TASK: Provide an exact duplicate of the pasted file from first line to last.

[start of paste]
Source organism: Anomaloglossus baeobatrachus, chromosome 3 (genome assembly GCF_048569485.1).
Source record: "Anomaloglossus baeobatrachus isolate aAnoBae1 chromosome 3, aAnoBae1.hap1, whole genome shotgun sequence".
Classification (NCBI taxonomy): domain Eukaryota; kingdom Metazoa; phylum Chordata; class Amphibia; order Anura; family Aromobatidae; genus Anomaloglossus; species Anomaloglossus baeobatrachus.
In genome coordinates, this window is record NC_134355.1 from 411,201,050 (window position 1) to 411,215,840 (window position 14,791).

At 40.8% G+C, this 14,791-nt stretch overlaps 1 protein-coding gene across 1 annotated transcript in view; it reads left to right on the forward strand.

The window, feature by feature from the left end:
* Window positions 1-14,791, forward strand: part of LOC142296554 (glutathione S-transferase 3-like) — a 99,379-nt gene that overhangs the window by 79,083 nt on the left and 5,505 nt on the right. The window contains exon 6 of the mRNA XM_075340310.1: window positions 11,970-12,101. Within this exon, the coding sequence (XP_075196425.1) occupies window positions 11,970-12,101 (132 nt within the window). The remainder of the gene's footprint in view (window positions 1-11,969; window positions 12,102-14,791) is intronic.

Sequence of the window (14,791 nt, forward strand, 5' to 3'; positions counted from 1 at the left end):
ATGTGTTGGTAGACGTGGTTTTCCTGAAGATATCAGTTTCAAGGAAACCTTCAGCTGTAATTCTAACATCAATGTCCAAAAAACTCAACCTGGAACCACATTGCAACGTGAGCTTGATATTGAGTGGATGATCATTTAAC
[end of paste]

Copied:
Source organism: Anomaloglossus baeobatrachus, chromosome 3 (genome assembly GCF_048569485.1).
Source record: "Anomaloglossus baeobatrachus isolate aAnoBae1 chromosome 3, aAnoBae1.hap1, whole genome shotgun sequence".
Classification (NCBI taxonomy): domain Eukaryota; kingdom Metazoa; phylum Chordata; class Amphibia; order Anura; family Aromobatidae; genus Anomaloglossus; species Anomaloglossus baeobatrachus.
In genome coordinates, this window is record NC_134355.1 from 411,201,050 (window position 1) to 411,215,840 (window position 14,791).

At 40.8% G+C, this 14,791-nt stretch overlaps 1 protein-coding gene across 1 annotated transcript in view; it reads left to right on the forward strand.

The window, feature by feature from the left end:
* Window positions 1-14,791, forward strand: part of LOC142296554 (glutathione S-transferase 3-like) — a 99,379-nt gene that overhangs the window by 79,083 nt on the left and 5,505 nt on the right. The window contains exon 6 of the mRNA XM_075340310.1: window positions 11,970-12,101. Within this exon, the coding sequence (XP_075196425.1) occupies window positions 11,970-12,101 (132 nt within the window). The remainder of the gene's footprint in view (window positions 1-11,969; window positions 12,102-14,791) is intronic.

Sequence of the window (14,791 nt, forward strand, 5' to 3'; positions counted from 1 at the left end):
ATGTGTTGGTAGACGTGGTTTTCCTGAAGATATCAGTTTCAAGGAAACCTTCAGCTGTAATTCTAACATCAATGTCCAAAAAACTCAACCTGGAACCACATTGCAACGTGAGCTTGATATTGAGTGGATGATCATTTAAC